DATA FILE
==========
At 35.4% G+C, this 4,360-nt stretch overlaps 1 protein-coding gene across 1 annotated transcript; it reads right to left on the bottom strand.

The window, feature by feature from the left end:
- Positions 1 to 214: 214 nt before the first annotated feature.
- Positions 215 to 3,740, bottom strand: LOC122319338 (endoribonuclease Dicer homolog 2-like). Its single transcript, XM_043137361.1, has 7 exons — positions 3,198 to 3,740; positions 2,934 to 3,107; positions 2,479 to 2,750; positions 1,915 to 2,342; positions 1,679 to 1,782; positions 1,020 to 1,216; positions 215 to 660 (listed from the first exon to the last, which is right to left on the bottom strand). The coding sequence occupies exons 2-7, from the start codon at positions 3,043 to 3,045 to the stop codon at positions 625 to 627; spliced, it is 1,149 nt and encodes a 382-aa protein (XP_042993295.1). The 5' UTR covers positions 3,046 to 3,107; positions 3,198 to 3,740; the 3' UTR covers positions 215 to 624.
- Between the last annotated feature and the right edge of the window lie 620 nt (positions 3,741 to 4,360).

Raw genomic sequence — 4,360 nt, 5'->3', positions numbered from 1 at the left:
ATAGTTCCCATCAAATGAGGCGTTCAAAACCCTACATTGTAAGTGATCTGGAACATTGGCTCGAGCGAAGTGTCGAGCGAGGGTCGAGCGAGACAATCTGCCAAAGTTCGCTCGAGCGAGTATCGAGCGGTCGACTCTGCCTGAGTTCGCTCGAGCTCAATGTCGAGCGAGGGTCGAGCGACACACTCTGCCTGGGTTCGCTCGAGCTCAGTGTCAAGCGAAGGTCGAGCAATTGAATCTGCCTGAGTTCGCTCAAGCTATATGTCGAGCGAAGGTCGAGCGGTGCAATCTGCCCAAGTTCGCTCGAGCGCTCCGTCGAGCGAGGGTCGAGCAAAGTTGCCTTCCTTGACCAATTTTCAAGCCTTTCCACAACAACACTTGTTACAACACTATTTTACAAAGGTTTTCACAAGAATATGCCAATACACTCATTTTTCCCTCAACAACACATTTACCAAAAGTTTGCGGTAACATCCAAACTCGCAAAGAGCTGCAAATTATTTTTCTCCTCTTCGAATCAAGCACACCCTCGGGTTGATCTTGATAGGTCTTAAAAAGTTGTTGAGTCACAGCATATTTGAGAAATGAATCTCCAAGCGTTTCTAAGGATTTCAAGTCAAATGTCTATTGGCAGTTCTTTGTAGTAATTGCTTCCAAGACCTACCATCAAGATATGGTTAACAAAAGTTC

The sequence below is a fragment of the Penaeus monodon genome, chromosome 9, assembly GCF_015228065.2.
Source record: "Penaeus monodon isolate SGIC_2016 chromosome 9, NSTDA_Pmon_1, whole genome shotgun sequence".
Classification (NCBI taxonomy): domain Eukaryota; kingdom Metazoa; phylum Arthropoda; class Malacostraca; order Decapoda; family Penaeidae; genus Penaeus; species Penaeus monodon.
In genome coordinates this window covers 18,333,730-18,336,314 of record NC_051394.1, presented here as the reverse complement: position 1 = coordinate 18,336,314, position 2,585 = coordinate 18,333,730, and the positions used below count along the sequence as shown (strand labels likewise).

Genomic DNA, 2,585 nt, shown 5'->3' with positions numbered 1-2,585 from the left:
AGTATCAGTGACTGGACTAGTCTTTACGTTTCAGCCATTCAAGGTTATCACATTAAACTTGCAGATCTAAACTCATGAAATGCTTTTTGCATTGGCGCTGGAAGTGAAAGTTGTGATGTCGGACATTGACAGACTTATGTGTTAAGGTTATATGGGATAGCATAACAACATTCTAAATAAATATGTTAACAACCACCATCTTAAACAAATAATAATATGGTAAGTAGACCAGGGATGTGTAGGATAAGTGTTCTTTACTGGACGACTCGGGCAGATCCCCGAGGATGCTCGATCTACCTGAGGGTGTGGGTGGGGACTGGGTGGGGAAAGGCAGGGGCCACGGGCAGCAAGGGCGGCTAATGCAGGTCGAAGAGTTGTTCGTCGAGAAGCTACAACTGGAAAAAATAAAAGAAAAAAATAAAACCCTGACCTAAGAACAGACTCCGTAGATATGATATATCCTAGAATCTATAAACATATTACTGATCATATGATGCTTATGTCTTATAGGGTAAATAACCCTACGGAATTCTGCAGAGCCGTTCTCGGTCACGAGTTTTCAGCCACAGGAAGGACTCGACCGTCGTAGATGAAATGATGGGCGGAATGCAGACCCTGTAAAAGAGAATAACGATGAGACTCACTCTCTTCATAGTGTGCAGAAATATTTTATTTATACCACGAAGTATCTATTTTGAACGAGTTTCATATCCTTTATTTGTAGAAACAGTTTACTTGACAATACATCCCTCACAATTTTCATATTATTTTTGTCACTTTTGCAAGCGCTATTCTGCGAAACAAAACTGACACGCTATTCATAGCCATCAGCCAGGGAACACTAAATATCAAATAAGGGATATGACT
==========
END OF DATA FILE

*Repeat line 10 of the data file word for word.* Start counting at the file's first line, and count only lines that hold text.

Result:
Classification (NCBI taxonomy): domain Eukaryota; kingdom Metazoa; phylum Arthropoda; class Malacostraca; order Decapoda; family Penaeidae; genus Penaeus; species Penaeus monodon.